Fourth in a series:
Worship wars among Baptists have heated up in the last decade. Controversies involving styles of worship are widespread, and many churches have struggled with whether to have two worship services in order to accommodate those who want a contemporary worship experience and those who want a traditional worship experience. Other churches have sought to find a middle ground and offer blended services.
What most Baptists don’t consider is that worship wars are part of our history. Baptists have long struggled with, fought over, and even split because of worship styles.
In the 17th century, Baptists in England opposed singing in worship and developed intricate arguments against what they called “a carnal exercise.” Some of these objections to singing may have grown out of the fact that the noise of singing would call attention to Baptist meetings which were banned by English law. But even after the harsh laws against Baptist meeting in England were overturned, some groups of Baptists continued to reject group singing.
Thomas Grantham, an English Baptist pastor, fiercely opposed the singing of hymns in worship. Grantham conceded that the singing of Psalms or biblical texts in worship might be acceptable, but he saw hymns as human innovations and called on Baptists not to use these questionable innovations in worship. After all, “set songs” were as bad as “set prayers.”
Grantham also opposed the use of “mixed voices” or “promiscuous singing” in worship, for the practice of congregational singing was not warranted in scripture and therefore must not be done. The problem was that the congregation might include some who were non-Christians and thus the music would be polluted by their non-Christian singing of Christian songs.
In addition, Grantham concluded that if a congregation did sing Psalms or biblical texts, that singing must be done as a solo. And of course, the solos must be done only by men, since women had to be silent in worship. He also rejected the use of any musical instruments to accompany singing.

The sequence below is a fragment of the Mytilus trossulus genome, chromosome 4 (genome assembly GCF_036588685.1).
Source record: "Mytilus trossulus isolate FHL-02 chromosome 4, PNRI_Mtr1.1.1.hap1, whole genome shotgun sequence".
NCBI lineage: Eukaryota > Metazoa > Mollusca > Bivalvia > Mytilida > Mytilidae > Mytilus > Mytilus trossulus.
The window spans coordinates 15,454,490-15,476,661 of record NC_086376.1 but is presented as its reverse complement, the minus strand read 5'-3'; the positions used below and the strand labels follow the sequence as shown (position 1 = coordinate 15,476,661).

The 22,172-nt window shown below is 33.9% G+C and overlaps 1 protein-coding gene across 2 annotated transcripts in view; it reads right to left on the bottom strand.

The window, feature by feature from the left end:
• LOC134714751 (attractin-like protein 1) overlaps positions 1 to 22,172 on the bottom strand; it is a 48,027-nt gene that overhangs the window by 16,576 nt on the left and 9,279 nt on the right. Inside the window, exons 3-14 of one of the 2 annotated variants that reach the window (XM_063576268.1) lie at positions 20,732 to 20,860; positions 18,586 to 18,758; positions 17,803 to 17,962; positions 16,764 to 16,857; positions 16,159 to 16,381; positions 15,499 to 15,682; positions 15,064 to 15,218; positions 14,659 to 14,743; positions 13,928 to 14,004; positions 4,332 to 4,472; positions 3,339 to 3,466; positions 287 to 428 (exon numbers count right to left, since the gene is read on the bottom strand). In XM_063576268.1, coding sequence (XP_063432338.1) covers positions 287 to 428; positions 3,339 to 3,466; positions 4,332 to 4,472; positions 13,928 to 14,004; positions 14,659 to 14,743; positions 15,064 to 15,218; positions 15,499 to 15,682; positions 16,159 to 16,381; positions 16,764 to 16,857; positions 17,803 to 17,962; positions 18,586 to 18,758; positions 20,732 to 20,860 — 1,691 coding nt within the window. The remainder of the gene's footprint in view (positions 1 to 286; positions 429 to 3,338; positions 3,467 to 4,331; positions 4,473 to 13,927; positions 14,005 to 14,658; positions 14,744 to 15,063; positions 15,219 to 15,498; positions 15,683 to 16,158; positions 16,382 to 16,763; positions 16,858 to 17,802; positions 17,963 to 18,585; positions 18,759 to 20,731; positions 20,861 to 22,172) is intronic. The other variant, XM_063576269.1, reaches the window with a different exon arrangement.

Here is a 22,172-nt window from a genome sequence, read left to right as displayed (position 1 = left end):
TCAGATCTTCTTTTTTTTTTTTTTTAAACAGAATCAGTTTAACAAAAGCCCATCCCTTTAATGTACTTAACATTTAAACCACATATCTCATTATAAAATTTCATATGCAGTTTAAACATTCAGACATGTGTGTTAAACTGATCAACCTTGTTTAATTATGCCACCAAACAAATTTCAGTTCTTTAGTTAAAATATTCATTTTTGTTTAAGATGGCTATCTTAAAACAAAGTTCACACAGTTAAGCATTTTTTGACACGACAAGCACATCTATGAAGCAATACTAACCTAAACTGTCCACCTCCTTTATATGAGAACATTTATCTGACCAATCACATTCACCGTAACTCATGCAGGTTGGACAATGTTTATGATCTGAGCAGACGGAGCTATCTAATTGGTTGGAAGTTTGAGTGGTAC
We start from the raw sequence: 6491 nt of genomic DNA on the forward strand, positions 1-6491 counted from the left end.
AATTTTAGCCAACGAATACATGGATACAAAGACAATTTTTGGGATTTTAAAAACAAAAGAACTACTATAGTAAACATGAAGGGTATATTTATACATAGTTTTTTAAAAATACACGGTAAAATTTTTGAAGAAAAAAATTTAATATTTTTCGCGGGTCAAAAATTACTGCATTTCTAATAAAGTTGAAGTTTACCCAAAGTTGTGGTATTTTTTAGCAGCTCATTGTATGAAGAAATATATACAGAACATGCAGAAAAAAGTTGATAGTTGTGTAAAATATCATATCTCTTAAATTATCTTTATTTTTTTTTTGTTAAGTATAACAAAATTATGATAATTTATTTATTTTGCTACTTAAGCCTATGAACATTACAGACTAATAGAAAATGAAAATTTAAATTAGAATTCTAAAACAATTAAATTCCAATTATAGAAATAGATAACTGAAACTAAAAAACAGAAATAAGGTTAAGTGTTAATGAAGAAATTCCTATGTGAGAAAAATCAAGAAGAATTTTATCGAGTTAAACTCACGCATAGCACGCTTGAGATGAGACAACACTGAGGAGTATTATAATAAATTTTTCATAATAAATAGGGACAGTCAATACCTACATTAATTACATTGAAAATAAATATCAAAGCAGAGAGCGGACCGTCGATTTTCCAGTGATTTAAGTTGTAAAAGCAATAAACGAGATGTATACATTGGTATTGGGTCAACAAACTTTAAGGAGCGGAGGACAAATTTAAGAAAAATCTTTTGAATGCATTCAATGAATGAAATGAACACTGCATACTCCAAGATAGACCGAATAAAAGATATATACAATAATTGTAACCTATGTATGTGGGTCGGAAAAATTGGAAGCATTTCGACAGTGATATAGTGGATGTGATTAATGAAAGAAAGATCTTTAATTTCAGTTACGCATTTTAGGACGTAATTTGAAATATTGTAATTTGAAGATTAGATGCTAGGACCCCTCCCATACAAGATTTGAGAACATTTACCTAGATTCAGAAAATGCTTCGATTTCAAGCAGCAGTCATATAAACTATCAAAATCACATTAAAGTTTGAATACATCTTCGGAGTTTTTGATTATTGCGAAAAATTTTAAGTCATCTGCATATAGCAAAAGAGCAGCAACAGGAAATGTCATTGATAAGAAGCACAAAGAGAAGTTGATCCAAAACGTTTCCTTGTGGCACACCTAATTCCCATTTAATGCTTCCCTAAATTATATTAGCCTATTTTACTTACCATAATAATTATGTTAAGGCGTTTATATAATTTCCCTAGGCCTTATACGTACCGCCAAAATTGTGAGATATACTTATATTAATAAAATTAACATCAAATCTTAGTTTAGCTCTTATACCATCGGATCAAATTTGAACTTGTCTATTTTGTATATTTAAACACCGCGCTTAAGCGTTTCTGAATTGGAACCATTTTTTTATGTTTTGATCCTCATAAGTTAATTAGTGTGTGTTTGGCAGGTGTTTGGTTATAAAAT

Other Baptist leaders were not as intense in their opposition, but like Grantham, they too noted that women should not take part in singing in church.
Another Baptist pastor in England, Benjamin Keach, had a very different understanding of singing in worship and the use of hymns, and he helped English Baptists to see the value of congregational singing.
In 1673, he persuaded his church to sing a hymn at the close of the Lord’s Supper, allowing those who opposed this to leave before the singing began. Six years later, his church agreed to sing a hymn on public days of thanksgiving, and fourteen years after that, his church agreed to sing a hymn as part of worship every Sunday.
In all, it took 20 years for him to convince his congregation that singing hymns was a worthwhile addition to worship services. Even so, 22 of his members left when the hymn singing was instituted, and they joined a non-singing church.
Today, Baptists continue to differ in their views on worship, but the questions are a bit different. Should congregations sing praise songs? Should they have praise bands? Should they have two services or even three to cater to all the worship style preferences of their members?
For many congregations, these questions have been controversial and divisive, and I certainly do not have any wisdom when it comes to making these decisions or figuring out how churches can survive worship wars.
I would, however, like to suggest from a perspective of Baptist history that such disagreements about worship practices are neither new nor should they become catastrophic controversies within a church. We can learn from Keach that time and patience will eventually bring resolution.
Baptists today need to step back from worship wars and gain some perspective. A willingness to compromise, to treat with kindness and respect those who hold other views, and to patiently work for incremental change when seeking to introduce new ways of worshipping can help Baptists avoid heated conflict and hurtful controversy.
Pamela R. Durso is associate executive director of the Baptist History and Heritage Society in Brentwood, Tenn.
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